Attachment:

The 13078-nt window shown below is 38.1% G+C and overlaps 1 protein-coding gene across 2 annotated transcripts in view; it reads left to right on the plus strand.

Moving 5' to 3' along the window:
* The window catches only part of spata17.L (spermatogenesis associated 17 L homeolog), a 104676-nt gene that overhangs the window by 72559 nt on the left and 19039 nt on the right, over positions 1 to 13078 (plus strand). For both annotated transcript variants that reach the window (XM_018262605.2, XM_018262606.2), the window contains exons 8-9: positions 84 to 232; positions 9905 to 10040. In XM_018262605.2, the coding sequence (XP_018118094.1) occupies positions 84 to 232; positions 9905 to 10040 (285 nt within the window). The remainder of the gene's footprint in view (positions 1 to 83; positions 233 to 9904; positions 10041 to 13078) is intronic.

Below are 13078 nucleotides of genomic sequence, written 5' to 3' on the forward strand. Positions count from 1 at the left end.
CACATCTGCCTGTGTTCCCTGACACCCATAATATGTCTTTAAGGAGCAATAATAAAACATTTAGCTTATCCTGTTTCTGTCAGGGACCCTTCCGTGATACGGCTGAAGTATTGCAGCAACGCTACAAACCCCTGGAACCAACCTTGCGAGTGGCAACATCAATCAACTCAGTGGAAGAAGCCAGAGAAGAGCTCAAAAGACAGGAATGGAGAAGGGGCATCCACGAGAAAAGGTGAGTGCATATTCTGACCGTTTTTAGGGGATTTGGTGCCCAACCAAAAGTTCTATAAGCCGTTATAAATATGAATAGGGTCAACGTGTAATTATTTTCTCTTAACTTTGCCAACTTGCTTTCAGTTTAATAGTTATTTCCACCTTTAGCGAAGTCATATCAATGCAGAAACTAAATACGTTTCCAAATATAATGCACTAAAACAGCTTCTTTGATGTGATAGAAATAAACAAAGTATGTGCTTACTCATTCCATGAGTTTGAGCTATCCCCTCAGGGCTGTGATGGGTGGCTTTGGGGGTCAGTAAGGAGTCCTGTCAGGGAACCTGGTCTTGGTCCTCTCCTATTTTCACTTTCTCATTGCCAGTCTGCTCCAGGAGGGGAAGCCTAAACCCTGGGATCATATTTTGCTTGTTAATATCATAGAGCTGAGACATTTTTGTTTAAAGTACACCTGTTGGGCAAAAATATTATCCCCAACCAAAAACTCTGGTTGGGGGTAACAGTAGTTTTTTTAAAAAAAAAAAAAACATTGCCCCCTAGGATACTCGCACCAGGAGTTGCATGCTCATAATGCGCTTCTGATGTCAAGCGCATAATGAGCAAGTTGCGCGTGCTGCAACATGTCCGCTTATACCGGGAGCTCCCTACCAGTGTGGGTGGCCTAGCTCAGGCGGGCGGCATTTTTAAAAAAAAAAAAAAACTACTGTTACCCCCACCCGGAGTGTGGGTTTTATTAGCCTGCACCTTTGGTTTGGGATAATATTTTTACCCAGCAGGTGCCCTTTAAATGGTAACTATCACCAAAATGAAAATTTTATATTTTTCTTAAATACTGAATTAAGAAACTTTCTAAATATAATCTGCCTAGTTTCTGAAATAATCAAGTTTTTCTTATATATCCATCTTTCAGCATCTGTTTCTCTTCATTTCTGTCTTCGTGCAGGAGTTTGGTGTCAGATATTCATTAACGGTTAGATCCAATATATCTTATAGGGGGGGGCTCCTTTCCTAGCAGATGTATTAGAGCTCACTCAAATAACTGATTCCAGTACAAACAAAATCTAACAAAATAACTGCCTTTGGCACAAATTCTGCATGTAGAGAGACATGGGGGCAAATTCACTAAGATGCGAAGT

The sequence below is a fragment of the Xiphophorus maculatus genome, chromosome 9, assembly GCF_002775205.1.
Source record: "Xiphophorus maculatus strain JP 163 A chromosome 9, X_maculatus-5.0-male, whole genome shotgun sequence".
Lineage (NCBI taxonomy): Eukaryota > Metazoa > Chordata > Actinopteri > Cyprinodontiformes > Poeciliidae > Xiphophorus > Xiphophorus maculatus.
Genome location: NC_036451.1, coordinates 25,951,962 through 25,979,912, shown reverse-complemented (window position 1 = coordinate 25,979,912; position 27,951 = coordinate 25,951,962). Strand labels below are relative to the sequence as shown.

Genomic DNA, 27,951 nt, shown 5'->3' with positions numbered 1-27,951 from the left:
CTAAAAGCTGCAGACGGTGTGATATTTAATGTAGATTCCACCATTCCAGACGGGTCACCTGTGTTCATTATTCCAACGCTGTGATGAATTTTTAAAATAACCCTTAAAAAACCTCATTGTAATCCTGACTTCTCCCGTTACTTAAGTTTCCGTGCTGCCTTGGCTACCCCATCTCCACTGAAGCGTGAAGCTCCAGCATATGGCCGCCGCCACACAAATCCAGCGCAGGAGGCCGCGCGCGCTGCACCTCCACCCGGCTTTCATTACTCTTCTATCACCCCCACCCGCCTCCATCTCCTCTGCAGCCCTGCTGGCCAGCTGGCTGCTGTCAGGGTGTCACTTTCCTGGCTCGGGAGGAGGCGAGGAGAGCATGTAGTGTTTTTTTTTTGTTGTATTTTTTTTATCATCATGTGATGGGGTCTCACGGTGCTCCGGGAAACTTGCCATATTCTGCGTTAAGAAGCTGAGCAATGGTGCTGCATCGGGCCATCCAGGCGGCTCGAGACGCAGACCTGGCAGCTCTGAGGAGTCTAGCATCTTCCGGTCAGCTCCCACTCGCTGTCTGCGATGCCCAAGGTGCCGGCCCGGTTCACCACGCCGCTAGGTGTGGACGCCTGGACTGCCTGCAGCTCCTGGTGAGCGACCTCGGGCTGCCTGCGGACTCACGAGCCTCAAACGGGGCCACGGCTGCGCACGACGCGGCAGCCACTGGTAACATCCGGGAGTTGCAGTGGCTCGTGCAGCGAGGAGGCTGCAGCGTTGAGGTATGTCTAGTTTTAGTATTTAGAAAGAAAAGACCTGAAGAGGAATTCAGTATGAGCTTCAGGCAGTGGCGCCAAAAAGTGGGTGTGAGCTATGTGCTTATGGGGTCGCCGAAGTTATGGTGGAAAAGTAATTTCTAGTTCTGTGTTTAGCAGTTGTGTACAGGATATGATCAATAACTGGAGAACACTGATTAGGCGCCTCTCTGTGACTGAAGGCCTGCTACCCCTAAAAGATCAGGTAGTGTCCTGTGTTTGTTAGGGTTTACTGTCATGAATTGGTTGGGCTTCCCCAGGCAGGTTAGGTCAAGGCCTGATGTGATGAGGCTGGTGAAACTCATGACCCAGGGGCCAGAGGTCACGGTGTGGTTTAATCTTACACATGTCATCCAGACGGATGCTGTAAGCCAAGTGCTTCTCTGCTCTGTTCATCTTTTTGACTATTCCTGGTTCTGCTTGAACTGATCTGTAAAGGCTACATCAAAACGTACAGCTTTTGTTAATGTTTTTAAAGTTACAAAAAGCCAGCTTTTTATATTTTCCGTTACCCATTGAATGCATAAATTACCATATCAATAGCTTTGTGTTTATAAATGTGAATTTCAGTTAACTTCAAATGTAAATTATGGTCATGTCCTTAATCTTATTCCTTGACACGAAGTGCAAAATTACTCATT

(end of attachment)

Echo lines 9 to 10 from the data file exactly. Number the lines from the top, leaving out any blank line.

Genome location: NC_036451.1, coordinates 25,951,962 through 25,979,912, shown reverse-complemented (window position 1 = coordinate 25,979,912; position 27,951 = coordinate 25,951,962). Strand labels below are relative to the sequence as shown.

Genomic DNA, 27,951 nt, shown 5'->3' with positions numbered 1-27,951 from the left: